TORC Series/Crandon’s annual Brush Run celebrates 42 years thanks to guys like Jak Schaefer
The 72-year-old Crandon (Wisc.) local was the event’s first safety official – although ‘safety’ back then meant not losing anyone in the woods!
INDIANPOLIS (June 14, 2011) – This weekend, June 18-19, marks the first of two of short course off-road racing’s biggest events of the year – the 42nd annual Brush Run at Wisconsin’s Crandon International Off-Road Raceway, round two of the 2011 Traxxas TORC Series, presented by AMSOIL.
Forty two years of Baja’ing through the northeastern Wisconsin woods. Obviously lots have changed since then. Had they not the PRO 4 trucks would still be chasing dirt bikes around the 1.75-mile short course!
One of the event’s founders and pioneer of competition off-road racing in the region is Jak Schaefer, father of current TORC Series Race Director Tiffany Landru. The 72-year-old was given the title of “Safety Director” in Crandon’s inaugural off-road event in 1970, to which he just had to monitor four laps … albeit 25-plus mile laps in the grueling 100-mile contest that saw, maybe, one in four vehicles finish.
TORC Series: Rewind a bit here, Jak, back to the late 1960s – leading up to the first-ever Crandon Brush Run. What was the vibe like with off-road up in northern Wisconsin and Michigan’s U.P.?
Jak Schaefer: Baja, Mexico was the spark. We used to call it ‘Baja’ (emphasis on the “j” sounding the same as “J” in Jak). Everyone was talking about it and we just decided to have a Baja up here, you know? Talk turned to action and we decided we’d hold it at the fairgrounds. Then someone said ‘Wouldn’t it be better if we held it through the woods?’ So we all agreed and started talking to local property owners, getting their permission to run this race on their land.
TORC Series: That’s wild. No way that’d happen today due to insurance and environmental issues.
Jak Schaefer: Yeah, you’re probably right. But everyone seemed real excited about it back then. Many of the property owners had off-road vehicles and/or dirt bikes themselves. Bobby Carter and the Hobbs area, those people really stepped up to the plate. We also went through some national forest, got the DNR to approve that, along with some land owned by a large mill – Connor’s Lumber Land Company. So that really helped as well, removing a lot of the hoops we had to jump through.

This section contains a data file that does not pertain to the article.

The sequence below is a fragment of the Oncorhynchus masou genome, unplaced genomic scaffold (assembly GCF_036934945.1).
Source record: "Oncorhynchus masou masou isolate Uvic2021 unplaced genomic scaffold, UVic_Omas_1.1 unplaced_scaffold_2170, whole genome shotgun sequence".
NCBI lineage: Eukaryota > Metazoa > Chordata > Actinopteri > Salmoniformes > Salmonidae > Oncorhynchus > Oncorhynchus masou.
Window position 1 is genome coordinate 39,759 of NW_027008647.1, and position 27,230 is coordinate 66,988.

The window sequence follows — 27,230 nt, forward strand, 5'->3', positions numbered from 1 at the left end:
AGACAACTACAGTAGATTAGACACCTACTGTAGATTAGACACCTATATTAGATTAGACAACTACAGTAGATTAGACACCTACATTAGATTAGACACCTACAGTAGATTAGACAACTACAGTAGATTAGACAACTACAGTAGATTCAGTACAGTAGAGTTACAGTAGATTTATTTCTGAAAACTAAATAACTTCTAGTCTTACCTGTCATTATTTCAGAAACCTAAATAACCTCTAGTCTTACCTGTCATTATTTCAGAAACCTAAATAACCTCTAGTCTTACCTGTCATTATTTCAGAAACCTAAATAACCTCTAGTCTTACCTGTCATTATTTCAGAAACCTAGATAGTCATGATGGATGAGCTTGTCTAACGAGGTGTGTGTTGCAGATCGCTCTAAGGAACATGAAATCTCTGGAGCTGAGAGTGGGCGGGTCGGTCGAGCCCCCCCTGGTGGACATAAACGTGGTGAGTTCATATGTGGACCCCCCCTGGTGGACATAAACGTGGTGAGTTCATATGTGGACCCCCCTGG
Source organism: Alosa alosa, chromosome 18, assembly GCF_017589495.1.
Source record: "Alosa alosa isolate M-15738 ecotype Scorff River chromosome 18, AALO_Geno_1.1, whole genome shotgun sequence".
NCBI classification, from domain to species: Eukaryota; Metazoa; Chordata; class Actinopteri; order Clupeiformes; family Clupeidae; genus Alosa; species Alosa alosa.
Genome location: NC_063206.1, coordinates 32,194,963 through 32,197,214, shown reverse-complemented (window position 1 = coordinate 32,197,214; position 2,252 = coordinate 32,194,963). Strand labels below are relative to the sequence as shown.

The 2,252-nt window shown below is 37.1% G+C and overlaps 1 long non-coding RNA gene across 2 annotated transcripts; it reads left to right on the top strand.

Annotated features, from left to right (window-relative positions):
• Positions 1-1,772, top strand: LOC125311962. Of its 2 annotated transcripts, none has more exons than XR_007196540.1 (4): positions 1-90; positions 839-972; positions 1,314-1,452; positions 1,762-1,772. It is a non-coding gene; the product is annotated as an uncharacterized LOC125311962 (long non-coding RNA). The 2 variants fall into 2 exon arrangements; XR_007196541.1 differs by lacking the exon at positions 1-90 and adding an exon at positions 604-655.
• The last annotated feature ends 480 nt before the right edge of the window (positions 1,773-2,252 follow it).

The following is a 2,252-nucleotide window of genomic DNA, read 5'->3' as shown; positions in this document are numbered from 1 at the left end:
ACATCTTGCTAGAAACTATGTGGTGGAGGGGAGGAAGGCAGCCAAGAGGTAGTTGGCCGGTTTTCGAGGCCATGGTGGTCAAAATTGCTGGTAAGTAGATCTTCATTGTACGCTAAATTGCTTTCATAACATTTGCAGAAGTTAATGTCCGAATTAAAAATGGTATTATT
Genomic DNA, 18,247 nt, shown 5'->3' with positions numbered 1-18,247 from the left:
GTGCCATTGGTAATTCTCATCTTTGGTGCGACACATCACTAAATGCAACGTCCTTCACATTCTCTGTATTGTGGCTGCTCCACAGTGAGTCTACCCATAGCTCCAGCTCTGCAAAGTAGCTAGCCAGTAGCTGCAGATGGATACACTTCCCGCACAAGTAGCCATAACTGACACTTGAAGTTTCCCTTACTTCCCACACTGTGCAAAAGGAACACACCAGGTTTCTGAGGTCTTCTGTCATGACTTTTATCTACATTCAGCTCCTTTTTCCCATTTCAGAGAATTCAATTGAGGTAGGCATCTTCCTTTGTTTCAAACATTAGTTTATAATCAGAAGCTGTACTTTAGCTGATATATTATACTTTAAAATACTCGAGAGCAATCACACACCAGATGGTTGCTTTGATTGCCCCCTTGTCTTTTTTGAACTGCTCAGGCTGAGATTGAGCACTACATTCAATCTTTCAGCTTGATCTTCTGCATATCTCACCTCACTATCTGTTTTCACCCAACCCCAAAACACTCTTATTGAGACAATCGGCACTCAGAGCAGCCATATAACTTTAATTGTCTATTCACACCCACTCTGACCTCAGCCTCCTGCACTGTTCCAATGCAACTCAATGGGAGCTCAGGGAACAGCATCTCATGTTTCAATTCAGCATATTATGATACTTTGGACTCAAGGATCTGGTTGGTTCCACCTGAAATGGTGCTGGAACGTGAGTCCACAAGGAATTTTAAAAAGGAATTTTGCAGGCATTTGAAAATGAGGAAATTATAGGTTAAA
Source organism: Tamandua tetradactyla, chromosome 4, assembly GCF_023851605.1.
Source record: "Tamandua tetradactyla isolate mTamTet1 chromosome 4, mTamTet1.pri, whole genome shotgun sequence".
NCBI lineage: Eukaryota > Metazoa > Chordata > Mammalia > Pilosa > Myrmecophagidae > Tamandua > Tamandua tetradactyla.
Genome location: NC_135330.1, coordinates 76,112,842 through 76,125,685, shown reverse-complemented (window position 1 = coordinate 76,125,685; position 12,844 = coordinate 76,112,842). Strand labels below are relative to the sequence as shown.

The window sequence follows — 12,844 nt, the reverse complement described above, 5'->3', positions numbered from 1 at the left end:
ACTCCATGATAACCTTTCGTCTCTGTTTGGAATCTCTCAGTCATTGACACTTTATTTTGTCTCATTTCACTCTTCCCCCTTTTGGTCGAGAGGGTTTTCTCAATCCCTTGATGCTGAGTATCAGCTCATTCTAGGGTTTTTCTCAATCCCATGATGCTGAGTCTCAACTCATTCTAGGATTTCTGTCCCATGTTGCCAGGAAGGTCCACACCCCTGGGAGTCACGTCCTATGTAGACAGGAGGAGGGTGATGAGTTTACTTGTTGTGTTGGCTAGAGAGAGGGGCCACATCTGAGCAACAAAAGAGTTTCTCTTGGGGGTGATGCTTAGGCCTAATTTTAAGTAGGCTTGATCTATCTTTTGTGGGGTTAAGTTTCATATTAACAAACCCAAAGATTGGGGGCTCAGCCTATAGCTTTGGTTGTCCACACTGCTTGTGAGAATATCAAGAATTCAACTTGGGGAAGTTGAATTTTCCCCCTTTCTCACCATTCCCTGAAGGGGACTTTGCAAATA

TORC Series: How’d you personally get involved with helping start this event?
Jak Schaefer: I’ve always been a car guy, a race guy. Rode motorcycles back then.
TORC Series: That’s interesting. Unlike what Crandon has evolved to in recent years, dirt bikes or more accurately - motorcycles run in the dirt - raced right along with the trucks, cars and buggies back then.
Jak Schaefer: It was an off-road race, so we didn’t want to leave out the motorcycles – the enduro-type racers. A group came down from Jefferson, Wisc., called the Aztalan Motorcycle Association that made up the majority of the bikes there. And back at those first races the bikes definitely had an advantage.
TORC Series: So, as the Safety Director of the first race, you were unable to compete. The second year, in 1971, you did get to run. Tell us about that experience.
Jak Schaefer: I was never so happy to see a motorcycle break down in my life (laughter). I thought I had a big advantage because I set the course up. But it was really different when I got out there. I raced the 250cc class and, uh, I guess basically I just didn’t finish. It was about the second lap that my engine blew up. It was a Yamaha enduro, 1970 model I think. But what I needed was a dirt bike, something with a bit more pep and suspension.
TORC Series: Did you ever race a truck or other four wheel entry at Crandon?